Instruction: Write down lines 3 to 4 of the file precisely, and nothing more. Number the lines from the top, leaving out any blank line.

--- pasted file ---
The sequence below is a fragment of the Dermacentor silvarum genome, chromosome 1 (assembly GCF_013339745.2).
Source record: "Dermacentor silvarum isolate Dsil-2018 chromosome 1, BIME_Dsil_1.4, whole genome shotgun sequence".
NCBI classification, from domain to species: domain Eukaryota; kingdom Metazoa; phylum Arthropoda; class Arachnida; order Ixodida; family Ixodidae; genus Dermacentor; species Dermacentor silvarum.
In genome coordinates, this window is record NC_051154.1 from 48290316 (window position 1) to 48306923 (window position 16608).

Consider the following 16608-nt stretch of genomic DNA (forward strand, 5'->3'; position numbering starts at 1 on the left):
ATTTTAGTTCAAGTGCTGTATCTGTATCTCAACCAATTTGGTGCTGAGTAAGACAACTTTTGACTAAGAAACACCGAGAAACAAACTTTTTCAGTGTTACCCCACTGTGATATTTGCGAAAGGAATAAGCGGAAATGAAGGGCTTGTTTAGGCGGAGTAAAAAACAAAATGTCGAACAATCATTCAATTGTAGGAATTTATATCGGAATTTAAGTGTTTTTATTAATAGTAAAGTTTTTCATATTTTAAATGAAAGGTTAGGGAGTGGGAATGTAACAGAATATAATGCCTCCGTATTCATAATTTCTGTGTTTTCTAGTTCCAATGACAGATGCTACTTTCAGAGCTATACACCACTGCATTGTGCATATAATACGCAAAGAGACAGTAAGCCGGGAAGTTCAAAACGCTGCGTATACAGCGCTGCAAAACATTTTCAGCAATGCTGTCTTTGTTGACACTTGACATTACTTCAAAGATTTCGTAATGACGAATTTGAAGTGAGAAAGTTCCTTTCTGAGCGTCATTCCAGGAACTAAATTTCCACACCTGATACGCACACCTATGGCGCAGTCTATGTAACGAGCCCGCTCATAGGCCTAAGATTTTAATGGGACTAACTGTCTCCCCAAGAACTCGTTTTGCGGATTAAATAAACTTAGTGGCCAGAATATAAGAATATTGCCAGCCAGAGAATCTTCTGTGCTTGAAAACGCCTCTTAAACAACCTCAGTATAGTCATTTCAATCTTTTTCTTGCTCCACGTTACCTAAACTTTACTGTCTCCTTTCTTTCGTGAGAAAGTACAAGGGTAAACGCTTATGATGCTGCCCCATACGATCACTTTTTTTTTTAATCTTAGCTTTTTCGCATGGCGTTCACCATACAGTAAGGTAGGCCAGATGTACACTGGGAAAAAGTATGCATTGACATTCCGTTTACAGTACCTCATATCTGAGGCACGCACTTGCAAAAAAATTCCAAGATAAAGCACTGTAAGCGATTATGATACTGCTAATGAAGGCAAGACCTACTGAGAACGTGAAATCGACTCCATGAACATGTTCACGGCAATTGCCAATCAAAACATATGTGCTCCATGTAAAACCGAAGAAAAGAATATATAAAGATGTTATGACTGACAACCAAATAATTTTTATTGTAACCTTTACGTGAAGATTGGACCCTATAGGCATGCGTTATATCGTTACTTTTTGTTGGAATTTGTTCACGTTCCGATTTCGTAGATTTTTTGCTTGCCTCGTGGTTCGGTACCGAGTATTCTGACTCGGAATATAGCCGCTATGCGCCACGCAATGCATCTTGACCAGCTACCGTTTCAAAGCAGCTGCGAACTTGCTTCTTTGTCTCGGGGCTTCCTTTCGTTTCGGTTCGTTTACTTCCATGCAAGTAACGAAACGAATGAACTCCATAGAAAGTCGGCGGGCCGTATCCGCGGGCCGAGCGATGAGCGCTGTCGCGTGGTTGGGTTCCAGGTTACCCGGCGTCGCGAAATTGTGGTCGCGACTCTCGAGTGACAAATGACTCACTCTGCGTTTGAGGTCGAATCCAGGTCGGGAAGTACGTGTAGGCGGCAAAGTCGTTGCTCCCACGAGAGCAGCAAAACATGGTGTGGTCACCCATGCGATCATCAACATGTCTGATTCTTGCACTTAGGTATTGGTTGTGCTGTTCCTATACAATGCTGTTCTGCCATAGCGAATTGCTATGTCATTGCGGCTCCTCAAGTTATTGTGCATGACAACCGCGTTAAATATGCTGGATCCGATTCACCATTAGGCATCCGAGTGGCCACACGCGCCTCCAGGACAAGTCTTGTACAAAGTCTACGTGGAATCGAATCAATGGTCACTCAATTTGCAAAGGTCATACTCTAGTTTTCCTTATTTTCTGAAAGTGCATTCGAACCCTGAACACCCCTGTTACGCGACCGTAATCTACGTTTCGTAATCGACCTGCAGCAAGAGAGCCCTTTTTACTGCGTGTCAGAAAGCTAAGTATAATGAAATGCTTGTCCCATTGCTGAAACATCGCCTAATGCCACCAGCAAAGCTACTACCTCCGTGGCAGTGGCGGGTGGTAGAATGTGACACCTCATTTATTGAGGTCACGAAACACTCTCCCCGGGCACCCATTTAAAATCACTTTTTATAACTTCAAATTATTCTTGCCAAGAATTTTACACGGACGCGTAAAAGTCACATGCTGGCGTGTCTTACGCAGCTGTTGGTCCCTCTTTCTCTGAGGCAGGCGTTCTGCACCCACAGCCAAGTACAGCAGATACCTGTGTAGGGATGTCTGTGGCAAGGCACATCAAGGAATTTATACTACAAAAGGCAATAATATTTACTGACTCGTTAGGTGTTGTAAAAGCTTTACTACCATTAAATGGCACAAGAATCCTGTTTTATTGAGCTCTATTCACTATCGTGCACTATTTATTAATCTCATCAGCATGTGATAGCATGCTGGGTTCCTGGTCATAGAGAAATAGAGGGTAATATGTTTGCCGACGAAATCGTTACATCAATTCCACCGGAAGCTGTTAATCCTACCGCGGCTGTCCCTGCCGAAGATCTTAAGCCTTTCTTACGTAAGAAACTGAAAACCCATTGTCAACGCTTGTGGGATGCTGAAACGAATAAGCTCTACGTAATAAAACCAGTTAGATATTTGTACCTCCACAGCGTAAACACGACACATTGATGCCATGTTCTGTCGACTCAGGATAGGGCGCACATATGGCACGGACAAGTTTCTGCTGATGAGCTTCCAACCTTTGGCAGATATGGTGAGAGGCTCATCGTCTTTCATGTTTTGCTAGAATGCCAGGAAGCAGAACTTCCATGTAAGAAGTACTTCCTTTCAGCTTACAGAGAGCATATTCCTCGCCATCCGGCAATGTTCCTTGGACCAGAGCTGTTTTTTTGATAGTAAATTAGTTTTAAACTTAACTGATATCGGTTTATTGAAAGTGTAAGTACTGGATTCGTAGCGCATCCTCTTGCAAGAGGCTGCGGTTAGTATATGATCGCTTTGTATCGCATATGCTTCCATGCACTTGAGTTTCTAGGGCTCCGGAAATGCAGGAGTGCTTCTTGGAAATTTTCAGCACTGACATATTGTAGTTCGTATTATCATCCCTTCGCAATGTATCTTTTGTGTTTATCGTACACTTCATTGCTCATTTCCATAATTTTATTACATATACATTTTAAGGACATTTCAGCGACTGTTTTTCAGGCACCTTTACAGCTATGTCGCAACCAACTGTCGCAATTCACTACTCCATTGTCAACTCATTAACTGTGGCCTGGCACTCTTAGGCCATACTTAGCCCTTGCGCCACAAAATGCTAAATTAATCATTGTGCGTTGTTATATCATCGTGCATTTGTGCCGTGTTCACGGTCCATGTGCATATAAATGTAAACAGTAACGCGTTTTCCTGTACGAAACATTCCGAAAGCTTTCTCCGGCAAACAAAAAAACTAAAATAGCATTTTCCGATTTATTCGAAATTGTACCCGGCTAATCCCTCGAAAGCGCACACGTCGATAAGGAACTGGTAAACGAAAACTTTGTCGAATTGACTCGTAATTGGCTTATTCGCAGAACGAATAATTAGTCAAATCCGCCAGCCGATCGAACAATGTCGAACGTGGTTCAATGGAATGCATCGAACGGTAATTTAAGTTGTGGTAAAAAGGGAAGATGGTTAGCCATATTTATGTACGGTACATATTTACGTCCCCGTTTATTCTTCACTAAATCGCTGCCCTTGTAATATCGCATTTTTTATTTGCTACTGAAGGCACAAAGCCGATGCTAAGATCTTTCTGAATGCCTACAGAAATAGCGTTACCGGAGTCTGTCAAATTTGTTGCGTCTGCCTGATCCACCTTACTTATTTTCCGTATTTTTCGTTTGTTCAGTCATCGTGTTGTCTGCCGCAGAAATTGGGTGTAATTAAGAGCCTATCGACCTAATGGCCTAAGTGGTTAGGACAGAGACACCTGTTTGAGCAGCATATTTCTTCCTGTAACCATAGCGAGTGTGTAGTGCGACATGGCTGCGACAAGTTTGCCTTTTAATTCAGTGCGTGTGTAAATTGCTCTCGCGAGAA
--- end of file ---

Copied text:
NCBI classification, from domain to species: domain Eukaryota; kingdom Metazoa; phylum Arthropoda; class Arachnida; order Ixodida; family Ixodidae; genus Dermacentor; species Dermacentor silvarum.
In genome coordinates, this window is record NC_051154.1 from 48290316 (window position 1) to 48306923 (window position 16608).